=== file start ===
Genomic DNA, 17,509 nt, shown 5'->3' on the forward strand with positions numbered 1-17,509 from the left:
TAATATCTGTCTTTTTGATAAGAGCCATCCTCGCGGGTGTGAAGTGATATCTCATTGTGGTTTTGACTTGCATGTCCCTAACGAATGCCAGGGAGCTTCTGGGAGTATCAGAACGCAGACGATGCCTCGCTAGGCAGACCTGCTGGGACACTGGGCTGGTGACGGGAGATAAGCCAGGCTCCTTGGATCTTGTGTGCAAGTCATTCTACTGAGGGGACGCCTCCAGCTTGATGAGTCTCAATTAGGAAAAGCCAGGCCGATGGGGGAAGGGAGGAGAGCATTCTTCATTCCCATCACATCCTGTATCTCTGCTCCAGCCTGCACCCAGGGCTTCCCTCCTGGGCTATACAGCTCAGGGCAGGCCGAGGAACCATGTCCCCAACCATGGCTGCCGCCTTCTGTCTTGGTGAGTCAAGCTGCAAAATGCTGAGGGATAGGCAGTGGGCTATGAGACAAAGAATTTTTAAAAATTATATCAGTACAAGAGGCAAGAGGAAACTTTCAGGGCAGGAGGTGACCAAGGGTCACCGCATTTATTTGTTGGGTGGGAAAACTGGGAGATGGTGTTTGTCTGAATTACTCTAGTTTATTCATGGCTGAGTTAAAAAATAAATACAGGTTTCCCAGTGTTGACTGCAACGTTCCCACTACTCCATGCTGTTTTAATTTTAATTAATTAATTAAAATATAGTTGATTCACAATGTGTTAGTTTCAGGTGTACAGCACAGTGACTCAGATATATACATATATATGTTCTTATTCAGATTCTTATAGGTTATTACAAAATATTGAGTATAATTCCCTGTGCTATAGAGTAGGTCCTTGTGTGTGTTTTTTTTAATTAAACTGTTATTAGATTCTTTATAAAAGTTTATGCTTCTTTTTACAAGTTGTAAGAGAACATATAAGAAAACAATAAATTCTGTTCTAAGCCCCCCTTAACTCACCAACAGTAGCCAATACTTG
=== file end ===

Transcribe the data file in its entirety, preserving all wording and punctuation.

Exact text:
Genomic DNA, 17,509 nt, shown 5'->3' on the forward strand with positions numbered 1-17,509 from the left:
TAATATCTGTCTTTTTGATAAGAGCCATCCTCGCGGGTGTGAAGTGATATCTCATTGTGGTTTTGACTTGCATGTCCCTAACGAATGCCAGGGAGCTTCTGGGAGTATCAGAACGCAGACGATGCCTCGCTAGGCAGACCTGCTGGGACACTGGGCTGGTGACGGGAGATAAGCCAGGCTCCTTGGATCTTGTGTGCAAGTCATTCTACTGAGGGGACGCCTCCAGCTTGATGAGTCTCAATTAGGAAAAGCCAGGCCGATGGGGGAAGGGAGGAGAGCATTCTTCATTCCCATCACATCCTGTATCTCTGCTCCAGCCTGCACCCAGGGCTTCCCTCCTGGGCTATACAGCTCAGGGCAGGCCGAGGAACCATGTCCCCAACCATGGCTGCCGCCTTCTGTCTTGGTGAGTCAAGCTGCAAAATGCTGAGGGATAGGCAGTGGGCTATGAGACAAAGAATTTTTAAAAATTATATCAGTACAAGAGGCAAGAGGAAACTTTCAGGGCAGGAGGTGACCAAGGGTCACCGCATTTATTTGTTGGGTGGGAAAACTGGGAGATGGTGTTTGTCTGAATTACTCTAGTTTATTCATGGCTGAGTTAAAAAATAAATACAGGTTTCCCAGTGTTGACTGCAACGTTCCCACTACTCCATGCTGTTTTAATTTTAATTAATTAATTAAAATATAGTTGATTCACAATGTGTTAGTTTCAGGTGTACAGCACAGTGACTCAGATATATACATATATATGTTCTTATTCAGATTCTTATAGGTTATTACAAAATATTGAGTATAATTCCCTGTGCTATAGAGTAGGTCCTTGTGTGTGTTTTTTTTAATTAAACTGTTATTAGATTCTTTATAAAAGTTTATGCTTCTTTTTACAAGTTGTAAGAGAACATATAAGAAAACAATAAATTCTGTTCTAAGCCCCCCTTAACTCACCAACAGTAGCCAATACTTG